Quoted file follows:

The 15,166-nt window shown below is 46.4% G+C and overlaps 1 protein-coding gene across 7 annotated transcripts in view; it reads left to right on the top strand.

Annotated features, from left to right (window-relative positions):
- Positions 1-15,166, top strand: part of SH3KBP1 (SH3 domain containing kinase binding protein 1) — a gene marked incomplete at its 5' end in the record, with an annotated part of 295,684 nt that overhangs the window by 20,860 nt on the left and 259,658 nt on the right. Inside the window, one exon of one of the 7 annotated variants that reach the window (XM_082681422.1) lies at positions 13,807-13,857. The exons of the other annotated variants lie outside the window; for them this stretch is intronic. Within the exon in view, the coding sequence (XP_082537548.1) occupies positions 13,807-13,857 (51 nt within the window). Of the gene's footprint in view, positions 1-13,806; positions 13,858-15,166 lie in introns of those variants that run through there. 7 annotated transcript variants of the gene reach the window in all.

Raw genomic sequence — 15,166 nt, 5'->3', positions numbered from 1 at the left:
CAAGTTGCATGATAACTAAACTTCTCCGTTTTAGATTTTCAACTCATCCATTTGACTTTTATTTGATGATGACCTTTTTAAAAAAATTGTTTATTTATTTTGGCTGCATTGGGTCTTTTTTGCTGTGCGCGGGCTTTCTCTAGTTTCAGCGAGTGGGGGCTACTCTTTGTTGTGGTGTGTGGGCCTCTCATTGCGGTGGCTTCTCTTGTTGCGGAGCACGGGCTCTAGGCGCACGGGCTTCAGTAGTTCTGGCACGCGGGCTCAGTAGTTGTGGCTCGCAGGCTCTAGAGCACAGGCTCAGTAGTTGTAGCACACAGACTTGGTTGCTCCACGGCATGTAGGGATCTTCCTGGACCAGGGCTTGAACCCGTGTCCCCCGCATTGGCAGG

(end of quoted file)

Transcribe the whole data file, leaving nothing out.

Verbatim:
The 15,166-nt window shown below is 46.4% G+C and overlaps 1 protein-coding gene across 7 annotated transcripts in view; it reads left to right on the top strand.

Annotated features, from left to right (window-relative positions):
- Positions 1-15,166, top strand: part of SH3KBP1 (SH3 domain containing kinase binding protein 1) — a gene marked incomplete at its 5' end in the record, with an annotated part of 295,684 nt that overhangs the window by 20,860 nt on the left and 259,658 nt on the right. Inside the window, one exon of one of the 7 annotated variants that reach the window (XM_082681422.1) lies at positions 13,807-13,857. The exons of the other annotated variants lie outside the window; for them this stretch is intronic. Within the exon in view, the coding sequence (XP_082537548.1) occupies positions 13,807-13,857 (51 nt within the window). Of the gene's footprint in view, positions 1-13,806; positions 13,858-15,166 lie in introns of those variants that run through there. 7 annotated transcript variants of the gene reach the window in all.

Raw genomic sequence — 15,166 nt, 5'->3', positions numbered from 1 at the left:
CAAGTTGCATGATAACTAAACTTCTCCGTTTTAGATTTTCAACTCATCCATTTGACTTTTATTTGATGATGACCTTTTTAAAAAAATTGTTTATTTATTTTGGCTGCATTGGGTCTTTTTTGCTGTGCGCGGGCTTTCTCTAGTTTCAGCGAGTGGGGGCTACTCTTTGTTGTGGTGTGTGGGCCTCTCATTGCGGTGGCTTCTCTTGTTGCGGAGCACGGGCTCTAGGCGCACGGGCTTCAGTAGTTCTGGCACGCGGGCTCAGTAGTTGTGGCTCGCAGGCTCTAGAGCACAGGCTCAGTAGTTGTAGCACACAGACTTGGTTGCTCCACGGCATGTAGGGATCTTCCTGGACCAGGGCTTGAACCCGTGTCCCCCGCATTGGCAGG